Dividend Capture With Covered Calls
Imagine an strategy with stocks and options and earn money even when the stock price does not rise. We show you to Capture dividend With Covered Calls
“The only thing better than an asset that produces an income stream is an asset that produces TWO income streams.”
– typical covered call investor
This article shows how to generate two ways of income. You can profit from a rise of the stock and receive option premium from a single asset.
Who pays Dividends
Most of the big companies pay dividends. In fact, 84% of the S&P 500 companies are paying dividends. There are some notable companies hat do not pay dividends. I will give you an example: Amazon, Facebook, and Google. These large companies are reinvesting their profits so that they can expand more.
Current Dividend Yield
The S&P 500 average yield is 1.94%. It is Relatively low but not surprising given an 8 year bull market that has increased stock prices, as well as the current low interest rate environment. In this market conditions companies don’t have the need to pay high dividends to attract investors. An average Yield 1.94% is low, many S&P 500 companies pay more than that.
The top 10 Dividend Yields
In this list the stocks pay nearly double the average dividend yield.
|Company||Symbol||Price||Est Div||Div Yield|
|American Electric Power||AEP||64.76||2.44||3.77%|
|WEC Energy Group||WEC||58.07||2.11||3.63%|
3.6% annual Income
If all you wanted was a 3.6% annual profit, you could just buy a portfolio of stocks that had an average dividend yield of 3.6% per year.
But if you want even more income, then you can sell a call on your dividend stocks.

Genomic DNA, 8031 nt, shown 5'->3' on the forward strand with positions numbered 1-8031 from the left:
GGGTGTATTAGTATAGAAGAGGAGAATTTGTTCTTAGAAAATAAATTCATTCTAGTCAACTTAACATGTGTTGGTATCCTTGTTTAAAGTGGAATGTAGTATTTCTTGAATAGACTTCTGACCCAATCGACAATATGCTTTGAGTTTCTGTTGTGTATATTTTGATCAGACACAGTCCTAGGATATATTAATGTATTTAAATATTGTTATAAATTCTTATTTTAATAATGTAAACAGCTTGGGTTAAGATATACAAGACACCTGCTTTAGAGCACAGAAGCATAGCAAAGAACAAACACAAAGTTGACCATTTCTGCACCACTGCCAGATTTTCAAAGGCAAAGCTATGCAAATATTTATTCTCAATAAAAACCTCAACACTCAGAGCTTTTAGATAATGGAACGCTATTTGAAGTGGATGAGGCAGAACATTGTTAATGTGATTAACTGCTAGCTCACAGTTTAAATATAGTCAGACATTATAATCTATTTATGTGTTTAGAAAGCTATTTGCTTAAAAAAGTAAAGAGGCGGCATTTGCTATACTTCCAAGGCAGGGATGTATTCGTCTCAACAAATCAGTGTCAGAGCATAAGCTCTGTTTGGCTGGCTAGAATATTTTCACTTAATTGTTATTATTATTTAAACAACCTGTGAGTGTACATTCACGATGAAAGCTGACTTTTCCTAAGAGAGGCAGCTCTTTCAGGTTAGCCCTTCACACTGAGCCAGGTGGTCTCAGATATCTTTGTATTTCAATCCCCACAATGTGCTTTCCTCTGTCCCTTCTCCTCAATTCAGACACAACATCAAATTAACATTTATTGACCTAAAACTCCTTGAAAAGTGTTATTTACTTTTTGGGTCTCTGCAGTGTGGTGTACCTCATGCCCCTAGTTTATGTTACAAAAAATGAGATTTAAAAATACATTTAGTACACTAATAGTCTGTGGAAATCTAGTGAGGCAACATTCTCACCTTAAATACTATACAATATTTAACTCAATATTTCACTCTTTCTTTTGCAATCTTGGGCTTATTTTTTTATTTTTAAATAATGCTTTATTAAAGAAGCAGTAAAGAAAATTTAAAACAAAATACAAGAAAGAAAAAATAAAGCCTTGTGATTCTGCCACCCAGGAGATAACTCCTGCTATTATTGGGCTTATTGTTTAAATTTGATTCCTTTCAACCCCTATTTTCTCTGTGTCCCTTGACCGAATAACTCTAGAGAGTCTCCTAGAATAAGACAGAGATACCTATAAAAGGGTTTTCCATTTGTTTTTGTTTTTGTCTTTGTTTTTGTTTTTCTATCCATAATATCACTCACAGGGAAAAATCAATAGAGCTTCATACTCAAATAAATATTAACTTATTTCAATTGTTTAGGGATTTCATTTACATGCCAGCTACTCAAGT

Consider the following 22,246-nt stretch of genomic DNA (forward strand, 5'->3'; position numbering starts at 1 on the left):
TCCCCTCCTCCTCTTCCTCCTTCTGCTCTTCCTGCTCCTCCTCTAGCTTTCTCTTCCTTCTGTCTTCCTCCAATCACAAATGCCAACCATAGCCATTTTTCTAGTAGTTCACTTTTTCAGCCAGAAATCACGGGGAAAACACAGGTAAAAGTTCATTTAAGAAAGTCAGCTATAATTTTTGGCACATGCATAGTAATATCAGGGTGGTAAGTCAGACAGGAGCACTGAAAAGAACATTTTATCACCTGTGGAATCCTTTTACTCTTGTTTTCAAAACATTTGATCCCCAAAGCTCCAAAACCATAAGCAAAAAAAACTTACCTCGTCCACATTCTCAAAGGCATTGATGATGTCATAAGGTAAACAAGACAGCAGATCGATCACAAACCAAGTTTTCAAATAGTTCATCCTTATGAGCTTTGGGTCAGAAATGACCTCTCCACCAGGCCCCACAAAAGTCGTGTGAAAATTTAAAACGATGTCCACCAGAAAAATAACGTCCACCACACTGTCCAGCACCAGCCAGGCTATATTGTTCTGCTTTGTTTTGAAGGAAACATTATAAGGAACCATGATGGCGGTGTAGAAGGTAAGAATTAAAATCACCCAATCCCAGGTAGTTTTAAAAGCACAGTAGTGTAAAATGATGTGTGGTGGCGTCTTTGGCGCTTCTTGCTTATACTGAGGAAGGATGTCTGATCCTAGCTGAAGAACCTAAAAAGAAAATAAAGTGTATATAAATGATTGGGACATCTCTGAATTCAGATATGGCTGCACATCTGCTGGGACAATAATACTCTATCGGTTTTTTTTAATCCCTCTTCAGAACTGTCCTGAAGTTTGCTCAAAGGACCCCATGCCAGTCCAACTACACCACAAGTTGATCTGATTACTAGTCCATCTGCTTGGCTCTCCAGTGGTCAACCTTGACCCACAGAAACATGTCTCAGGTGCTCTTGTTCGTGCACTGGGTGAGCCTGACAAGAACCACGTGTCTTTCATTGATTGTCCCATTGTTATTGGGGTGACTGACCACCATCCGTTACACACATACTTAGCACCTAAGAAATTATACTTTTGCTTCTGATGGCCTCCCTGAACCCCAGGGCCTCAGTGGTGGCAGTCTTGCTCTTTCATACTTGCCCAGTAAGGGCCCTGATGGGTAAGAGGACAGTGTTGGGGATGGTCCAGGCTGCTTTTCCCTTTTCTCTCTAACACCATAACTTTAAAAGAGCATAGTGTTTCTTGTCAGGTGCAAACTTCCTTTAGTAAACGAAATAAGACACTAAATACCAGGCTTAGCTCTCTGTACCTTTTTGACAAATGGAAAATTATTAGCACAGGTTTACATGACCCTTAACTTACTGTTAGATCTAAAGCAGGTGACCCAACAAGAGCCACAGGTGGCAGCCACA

What are covered Calls
A trader who owns stocks can also write a call against it. For every 100 shares you can sell one strike above the current price. By doing so the trader receives option premium. If the stock price does not reach the strike price he can keep the entire premium. So the the trader will benefit from this strategy even when the stock price does not move.
A stock’s ex-dividend Date is the first day the stock trades without the dividend. In order to receive the dividend you must own the stock before the ex-dividend date.
For example, if a stock has an ex-div date of March 5, you must own the stock by close of market on March 4 in order to receive the dividend.
If a trader buys the stock on the ex-div date he will NOT receive any dividend.
If you want to hold the stock for as little time as possible and still get the dividend, you can buy the stock just before the market closes the day before the ex-div date and then sell the stock just after the market opens on the ex-dividend date. You may make or lose a little on the stock, but you will get the dividend for sure.
Why Ex-Dividend Dates Matter To Covered Call Writers
Sometimes covered call writers have to deal with an early exercise. that the buyer of the option exercise his right to purchase the stock before the option expiration date. They do this so they can get the dividend. It usually happens to option that are in-the-money. Probably the options will be on the day before the ex-dividend date. But normally it will only happen if the amount of time premium remaining in the option is zero or a few pennies.